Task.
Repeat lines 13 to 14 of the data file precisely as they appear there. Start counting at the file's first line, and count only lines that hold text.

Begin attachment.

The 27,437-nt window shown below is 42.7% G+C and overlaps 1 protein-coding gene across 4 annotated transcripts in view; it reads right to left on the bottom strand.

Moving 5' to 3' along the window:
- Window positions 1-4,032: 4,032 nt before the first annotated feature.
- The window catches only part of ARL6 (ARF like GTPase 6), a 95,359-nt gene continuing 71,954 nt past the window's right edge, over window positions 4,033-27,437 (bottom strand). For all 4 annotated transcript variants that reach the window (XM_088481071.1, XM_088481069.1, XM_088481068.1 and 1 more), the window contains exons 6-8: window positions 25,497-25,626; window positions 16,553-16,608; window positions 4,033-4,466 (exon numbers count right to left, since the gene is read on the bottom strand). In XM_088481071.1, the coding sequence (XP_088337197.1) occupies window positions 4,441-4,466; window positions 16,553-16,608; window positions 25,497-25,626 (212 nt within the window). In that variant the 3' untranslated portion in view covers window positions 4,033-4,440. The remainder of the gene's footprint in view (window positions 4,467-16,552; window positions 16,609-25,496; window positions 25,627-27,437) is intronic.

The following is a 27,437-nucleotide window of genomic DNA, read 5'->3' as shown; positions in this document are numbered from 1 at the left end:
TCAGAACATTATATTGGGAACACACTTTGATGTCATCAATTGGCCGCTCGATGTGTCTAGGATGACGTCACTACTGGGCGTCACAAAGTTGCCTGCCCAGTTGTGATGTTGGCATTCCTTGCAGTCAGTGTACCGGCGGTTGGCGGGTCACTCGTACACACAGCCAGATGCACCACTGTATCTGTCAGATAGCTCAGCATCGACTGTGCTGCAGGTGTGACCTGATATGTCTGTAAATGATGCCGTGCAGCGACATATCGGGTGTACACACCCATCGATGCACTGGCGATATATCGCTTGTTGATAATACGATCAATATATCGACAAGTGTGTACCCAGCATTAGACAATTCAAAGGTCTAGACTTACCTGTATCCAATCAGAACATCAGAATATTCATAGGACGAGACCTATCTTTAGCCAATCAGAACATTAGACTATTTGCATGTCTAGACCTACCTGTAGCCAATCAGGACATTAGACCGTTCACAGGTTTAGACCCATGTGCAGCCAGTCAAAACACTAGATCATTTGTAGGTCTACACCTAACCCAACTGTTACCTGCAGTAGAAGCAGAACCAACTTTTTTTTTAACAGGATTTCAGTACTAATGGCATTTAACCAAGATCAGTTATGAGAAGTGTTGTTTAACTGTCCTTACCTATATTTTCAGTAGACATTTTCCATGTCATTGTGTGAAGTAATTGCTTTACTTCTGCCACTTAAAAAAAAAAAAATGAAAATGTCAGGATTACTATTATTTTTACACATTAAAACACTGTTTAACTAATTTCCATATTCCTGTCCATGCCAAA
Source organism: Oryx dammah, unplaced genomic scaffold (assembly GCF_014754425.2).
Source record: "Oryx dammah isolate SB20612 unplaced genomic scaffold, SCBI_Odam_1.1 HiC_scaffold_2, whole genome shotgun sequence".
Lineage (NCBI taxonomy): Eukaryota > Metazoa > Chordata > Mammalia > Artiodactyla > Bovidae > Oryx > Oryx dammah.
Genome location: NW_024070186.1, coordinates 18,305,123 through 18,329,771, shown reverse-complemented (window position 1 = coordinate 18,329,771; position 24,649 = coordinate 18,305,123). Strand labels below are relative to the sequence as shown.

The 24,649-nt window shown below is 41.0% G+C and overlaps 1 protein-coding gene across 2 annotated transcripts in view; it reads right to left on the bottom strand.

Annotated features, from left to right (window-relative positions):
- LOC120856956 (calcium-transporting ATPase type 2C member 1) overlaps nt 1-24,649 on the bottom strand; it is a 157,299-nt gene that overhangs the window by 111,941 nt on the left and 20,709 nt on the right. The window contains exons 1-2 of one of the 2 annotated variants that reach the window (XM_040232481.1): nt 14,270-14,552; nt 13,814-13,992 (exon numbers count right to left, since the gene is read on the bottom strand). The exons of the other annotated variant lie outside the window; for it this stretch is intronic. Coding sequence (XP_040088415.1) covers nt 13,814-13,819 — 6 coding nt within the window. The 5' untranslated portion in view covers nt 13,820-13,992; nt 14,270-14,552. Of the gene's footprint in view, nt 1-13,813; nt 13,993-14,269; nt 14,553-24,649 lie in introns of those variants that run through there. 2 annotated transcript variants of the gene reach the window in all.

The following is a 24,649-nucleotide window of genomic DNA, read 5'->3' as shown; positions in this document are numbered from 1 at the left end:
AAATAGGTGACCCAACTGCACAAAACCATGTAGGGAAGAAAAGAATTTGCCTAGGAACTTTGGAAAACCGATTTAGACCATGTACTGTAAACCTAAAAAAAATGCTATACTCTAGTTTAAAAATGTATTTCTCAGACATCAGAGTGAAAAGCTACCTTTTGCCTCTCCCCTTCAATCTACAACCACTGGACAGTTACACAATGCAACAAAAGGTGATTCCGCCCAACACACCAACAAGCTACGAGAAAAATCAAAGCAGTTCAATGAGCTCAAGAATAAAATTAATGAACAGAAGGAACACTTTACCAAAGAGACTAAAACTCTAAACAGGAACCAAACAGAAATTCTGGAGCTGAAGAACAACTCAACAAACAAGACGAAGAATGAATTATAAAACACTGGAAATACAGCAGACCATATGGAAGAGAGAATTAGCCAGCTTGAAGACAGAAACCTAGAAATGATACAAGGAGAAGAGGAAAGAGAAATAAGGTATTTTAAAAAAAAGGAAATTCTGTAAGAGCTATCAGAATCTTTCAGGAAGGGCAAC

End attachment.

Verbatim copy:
- LOC120856956 (calcium-transporting ATPase type 2C member 1) overlaps nt 1-24,649 on the bottom strand; it is a 157,299-nt gene that overhangs the window by 111,941 nt on the left and 20,709 nt on the right. The window contains exons 1-2 of one of the 2 annotated variants that reach the window (XM_040232481.1): nt 14,270-14,552; nt 13,814-13,992 (exon numbers count right to left, since the gene is read on the bottom strand). The exons of the other annotated variant lie outside the window; for it this stretch is intronic. Coding sequence (XP_040088415.1) covers nt 13,814-13,819 — 6 coding nt within the window. The 5' untranslated portion in view covers nt 13,820-13,992; nt 14,270-14,552. Of the gene's footprint in view, nt 1-13,813; nt 13,993-14,269; nt 14,553-24,649 lie in introns of those variants that run through there. 2 annotated transcript variants of the gene reach the window in all.

The following is a 24,649-nucleotide window of genomic DNA, read 5'->3' as shown; positions in this document are numbered from 1 at the left end: